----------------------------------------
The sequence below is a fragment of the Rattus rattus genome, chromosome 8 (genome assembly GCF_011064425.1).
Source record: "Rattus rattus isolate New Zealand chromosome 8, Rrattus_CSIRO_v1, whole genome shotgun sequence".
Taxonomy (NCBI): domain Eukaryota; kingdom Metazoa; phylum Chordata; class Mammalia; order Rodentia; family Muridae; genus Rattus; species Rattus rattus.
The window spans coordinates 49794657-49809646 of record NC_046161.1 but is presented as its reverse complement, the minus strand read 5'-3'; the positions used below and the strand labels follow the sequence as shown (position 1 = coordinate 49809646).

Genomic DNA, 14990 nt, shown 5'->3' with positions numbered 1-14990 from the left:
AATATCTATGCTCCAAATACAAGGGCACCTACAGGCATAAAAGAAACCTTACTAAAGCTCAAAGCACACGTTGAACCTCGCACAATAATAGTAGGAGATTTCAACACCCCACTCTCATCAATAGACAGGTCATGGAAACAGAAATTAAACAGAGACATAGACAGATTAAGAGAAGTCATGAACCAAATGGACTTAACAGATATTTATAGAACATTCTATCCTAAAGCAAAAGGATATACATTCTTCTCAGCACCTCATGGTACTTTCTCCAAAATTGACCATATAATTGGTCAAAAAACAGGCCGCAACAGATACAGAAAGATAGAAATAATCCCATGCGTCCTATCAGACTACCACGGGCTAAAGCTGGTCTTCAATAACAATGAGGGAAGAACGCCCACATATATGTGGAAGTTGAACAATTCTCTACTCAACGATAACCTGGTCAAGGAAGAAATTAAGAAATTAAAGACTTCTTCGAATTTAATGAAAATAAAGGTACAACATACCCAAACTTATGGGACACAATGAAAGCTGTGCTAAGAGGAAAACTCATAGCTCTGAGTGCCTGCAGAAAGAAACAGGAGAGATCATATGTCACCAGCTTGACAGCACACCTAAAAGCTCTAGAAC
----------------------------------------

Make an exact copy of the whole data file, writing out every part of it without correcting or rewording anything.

The sequence below is a fragment of the Rattus rattus genome, chromosome 8 (genome assembly GCF_011064425.1).
Source record: "Rattus rattus isolate New Zealand chromosome 8, Rrattus_CSIRO_v1, whole genome shotgun sequence".
Taxonomy (NCBI): domain Eukaryota; kingdom Metazoa; phylum Chordata; class Mammalia; order Rodentia; family Muridae; genus Rattus; species Rattus rattus.
The window spans coordinates 49794657-49809646 of record NC_046161.1 but is presented as its reverse complement, the minus strand read 5'-3'; the positions used below and the strand labels follow the sequence as shown (position 1 = coordinate 49809646).

Genomic DNA, 14990 nt, shown 5'->3' with positions numbered 1-14990 from the left:
AATATCTATGCTCCAAATACAAGGGCACCTACAGGCATAAAAGAAACCTTACTAAAGCTCAAAGCACACGTTGAACCTCGCACAATAATAGTAGGAGATTTCAACACCCCACTCTCATCAATAGACAGGTCATGGAAACAGAAATTAAACAGAGACATAGACAGATTAAGAGAAGTCATGAACCAAATGGACTTAACAGATATTTATAGAACATTCTATCCTAAAGCAAAAGGATATACATTCTTCTCAGCACCTCATGGTACTTTCTCCAAAATTGACCATATAATTGGTCAAAAAACAGGCCGCAACAGATACAGAAAGATAGAAATAATCCCATGCGTCCTATCAGACTACCACGGGCTAAAGCTGGTCTTCAATAACAATGAGGGAAGAACGCCCACATATATGTGGAAGTTGAACAATTCTCTACTCAACGATAACCTGGTCAAGGAAGAAATTAAGAAATTAAAGACTTCTTCGAATTTAATGAAAATAAAGGTACAACATACCCAAACTTATGGGACACAATGAAAGCTGTGCTAAGAGGAAAACTCATAGCTCTGAGTGCCTGCAGAAAGAAACAGGAGAGATCATATGTCACCAGCTTGACAGCACACCTAAAAGCTCTAGAAC